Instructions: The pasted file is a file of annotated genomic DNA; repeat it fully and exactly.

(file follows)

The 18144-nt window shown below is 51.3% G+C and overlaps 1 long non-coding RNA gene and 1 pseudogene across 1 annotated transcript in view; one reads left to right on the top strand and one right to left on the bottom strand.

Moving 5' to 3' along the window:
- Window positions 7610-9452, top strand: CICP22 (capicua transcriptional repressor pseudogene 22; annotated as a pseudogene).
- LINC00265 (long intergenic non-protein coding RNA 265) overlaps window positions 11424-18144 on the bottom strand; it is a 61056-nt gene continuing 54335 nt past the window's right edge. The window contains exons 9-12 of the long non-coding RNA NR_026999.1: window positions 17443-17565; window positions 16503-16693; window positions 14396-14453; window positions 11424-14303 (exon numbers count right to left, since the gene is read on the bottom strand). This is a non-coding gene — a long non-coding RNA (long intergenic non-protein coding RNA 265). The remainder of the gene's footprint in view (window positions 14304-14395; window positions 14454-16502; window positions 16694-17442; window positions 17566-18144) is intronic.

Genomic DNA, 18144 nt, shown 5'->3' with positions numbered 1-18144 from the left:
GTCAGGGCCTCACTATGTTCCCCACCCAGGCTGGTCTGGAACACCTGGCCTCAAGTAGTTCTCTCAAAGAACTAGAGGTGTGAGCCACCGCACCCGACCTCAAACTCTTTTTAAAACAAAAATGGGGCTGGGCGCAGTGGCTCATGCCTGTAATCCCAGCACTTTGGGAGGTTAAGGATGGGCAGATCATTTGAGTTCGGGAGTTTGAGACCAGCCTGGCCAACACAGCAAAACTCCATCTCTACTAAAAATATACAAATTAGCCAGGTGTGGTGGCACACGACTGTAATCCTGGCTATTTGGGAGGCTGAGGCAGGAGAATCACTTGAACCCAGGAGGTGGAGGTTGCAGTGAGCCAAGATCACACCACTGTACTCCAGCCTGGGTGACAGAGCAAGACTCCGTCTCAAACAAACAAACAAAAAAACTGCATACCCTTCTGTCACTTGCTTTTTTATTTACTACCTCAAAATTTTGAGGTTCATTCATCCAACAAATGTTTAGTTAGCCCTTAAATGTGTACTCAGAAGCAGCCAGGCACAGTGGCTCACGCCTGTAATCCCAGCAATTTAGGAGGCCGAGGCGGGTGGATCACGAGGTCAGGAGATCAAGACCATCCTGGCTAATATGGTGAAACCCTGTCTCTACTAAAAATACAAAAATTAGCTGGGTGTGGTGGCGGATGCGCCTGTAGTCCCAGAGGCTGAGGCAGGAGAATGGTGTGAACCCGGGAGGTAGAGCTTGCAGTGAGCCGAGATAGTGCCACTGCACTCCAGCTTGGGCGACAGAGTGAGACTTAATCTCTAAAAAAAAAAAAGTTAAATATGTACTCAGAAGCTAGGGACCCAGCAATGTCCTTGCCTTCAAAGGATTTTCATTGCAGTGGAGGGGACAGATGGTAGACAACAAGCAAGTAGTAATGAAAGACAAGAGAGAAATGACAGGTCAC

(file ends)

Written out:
The 18144-nt window shown below is 51.3% G+C and overlaps 1 long non-coding RNA gene and 1 pseudogene across 1 annotated transcript in view; one reads left to right on the top strand and one right to left on the bottom strand.

Moving 5' to 3' along the window:
- Window positions 7610-9452, top strand: CICP22 (capicua transcriptional repressor pseudogene 22; annotated as a pseudogene).
- LINC00265 (long intergenic non-protein coding RNA 265) overlaps window positions 11424-18144 on the bottom strand; it is a 61056-nt gene continuing 54335 nt past the window's right edge. The window contains exons 9-12 of the long non-coding RNA NR_026999.1: window positions 17443-17565; window positions 16503-16693; window positions 14396-14453; window positions 11424-14303 (exon numbers count right to left, since the gene is read on the bottom strand). This is a non-coding gene — a long non-coding RNA (long intergenic non-protein coding RNA 265). The remainder of the gene's footprint in view (window positions 14304-14395; window positions 14454-16502; window positions 16694-17442; window positions 17566-18144) is intronic.

Genomic DNA, 18144 nt, shown 5'->3' with positions numbered 1-18144 from the left:
GTCAGGGCCTCACTATGTTCCCCACCCAGGCTGGTCTGGAACACCTGGCCTCAAGTAGTTCTCTCAAAGAACTAGAGGTGTGAGCCACCGCACCCGACCTCAAACTCTTTTTAAAACAAAAATGGGGCTGGGCGCAGTGGCTCATGCCTGTAATCCCAGCACTTTGGGAGGTTAAGGATGGGCAGATCATTTGAGTTCGGGAGTTTGAGACCAGCCTGGCCAACACAGCAAAACTCCATCTCTACTAAAAATATACAAATTAGCCAGGTGTGGTGGCACACGACTGTAATCCTGGCTATTTGGGAGGCTGAGGCAGGAGAATCACTTGAACCCAGGAGGTGGAGGTTGCAGTGAGCCAAGATCACACCACTGTACTCCAGCCTGGGTGACAGAGCAAGACTCCGTCTCAAACAAACAAACAAAAAAACTGCATACCCTTCTGTCACTTGCTTTTTTATTTACTACCTCAAAATTTTGAGGTTCATTCATCCAACAAATGTTTAGTTAGCCCTTAAATGTGTACTCAGAAGCAGCCAGGCACAGTGGCTCACGCCTGTAATCCCAGCAATTTAGGAGGCCGAGGCGGGTGGATCACGAGGTCAGGAGATCAAGACCATCCTGGCTAATATGGTGAAACCCTGTCTCTACTAAAAATACAAAAATTAGCTGGGTGTGGTGGCGGATGCGCCTGTAGTCCCAGAGGCTGAGGCAGGAGAATGGTGTGAACCCGGGAGGTAGAGCTTGCAGTGAGCCGAGATAGTGCCACTGCACTCCAGCTTGGGCGACAGAGTGAGACTTAATCTCTAAAAAAAAAAAAGTTAAATATGTACTCAGAAGCTAGGGACCCAGCAATGTCCTTGCCTTCAAAGGATTTTCATTGCAGTGGAGGGGACAGATGGTAGACAACAAGCAAGTAGTAATGAAAGACAAGAGAGAAATGACAGGTCAC